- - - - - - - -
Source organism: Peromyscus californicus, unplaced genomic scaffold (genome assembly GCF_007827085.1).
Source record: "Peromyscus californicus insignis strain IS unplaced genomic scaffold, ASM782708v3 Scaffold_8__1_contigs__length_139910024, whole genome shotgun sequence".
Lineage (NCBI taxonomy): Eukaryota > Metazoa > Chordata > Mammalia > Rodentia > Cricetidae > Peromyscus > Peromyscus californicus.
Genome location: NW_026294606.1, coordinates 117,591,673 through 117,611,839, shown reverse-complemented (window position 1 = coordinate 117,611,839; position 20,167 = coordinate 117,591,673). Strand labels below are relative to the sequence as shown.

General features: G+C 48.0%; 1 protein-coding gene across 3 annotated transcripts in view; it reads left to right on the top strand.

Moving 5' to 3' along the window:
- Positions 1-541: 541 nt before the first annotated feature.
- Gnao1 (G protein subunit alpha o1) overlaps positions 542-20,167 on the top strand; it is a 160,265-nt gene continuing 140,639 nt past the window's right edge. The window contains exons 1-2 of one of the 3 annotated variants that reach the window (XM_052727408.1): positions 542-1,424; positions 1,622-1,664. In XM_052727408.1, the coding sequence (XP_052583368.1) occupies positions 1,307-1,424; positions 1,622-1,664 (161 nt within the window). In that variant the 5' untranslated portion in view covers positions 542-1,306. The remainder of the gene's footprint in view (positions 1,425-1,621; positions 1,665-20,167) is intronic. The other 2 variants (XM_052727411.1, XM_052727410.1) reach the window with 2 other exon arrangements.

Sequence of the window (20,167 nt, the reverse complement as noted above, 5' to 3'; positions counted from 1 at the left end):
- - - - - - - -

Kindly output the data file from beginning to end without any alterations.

Source organism: Peromyscus californicus, unplaced genomic scaffold (genome assembly GCF_007827085.1).
Source record: "Peromyscus californicus insignis strain IS unplaced genomic scaffold, ASM782708v3 Scaffold_8__1_contigs__length_139910024, whole genome shotgun sequence".
Lineage (NCBI taxonomy): Eukaryota > Metazoa > Chordata > Mammalia > Rodentia > Cricetidae > Peromyscus > Peromyscus californicus.
Genome location: NW_026294606.1, coordinates 117,591,673 through 117,611,839, shown reverse-complemented (window position 1 = coordinate 117,611,839; position 20,167 = coordinate 117,591,673). Strand labels below are relative to the sequence as shown.

General features: G+C 48.0%; 1 protein-coding gene across 3 annotated transcripts in view; it reads left to right on the top strand.

Moving 5' to 3' along the window:
- Positions 1-541: 541 nt before the first annotated feature.
- Gnao1 (G protein subunit alpha o1) overlaps positions 542-20,167 on the top strand; it is a 160,265-nt gene continuing 140,639 nt past the window's right edge. The window contains exons 1-2 of one of the 3 annotated variants that reach the window (XM_052727408.1): positions 542-1,424; positions 1,622-1,664. In XM_052727408.1, the coding sequence (XP_052583368.1) occupies positions 1,307-1,424; positions 1,622-1,664 (161 nt within the window). In that variant the 5' untranslated portion in view covers positions 542-1,306. The remainder of the gene's footprint in view (positions 1,425-1,621; positions 1,665-20,167) is intronic. The other 2 variants (XM_052727411.1, XM_052727410.1) reach the window with 2 other exon arrangements.

Sequence of the window (20,167 nt, the reverse complement as noted above, 5' to 3'; positions counted from 1 at the left end):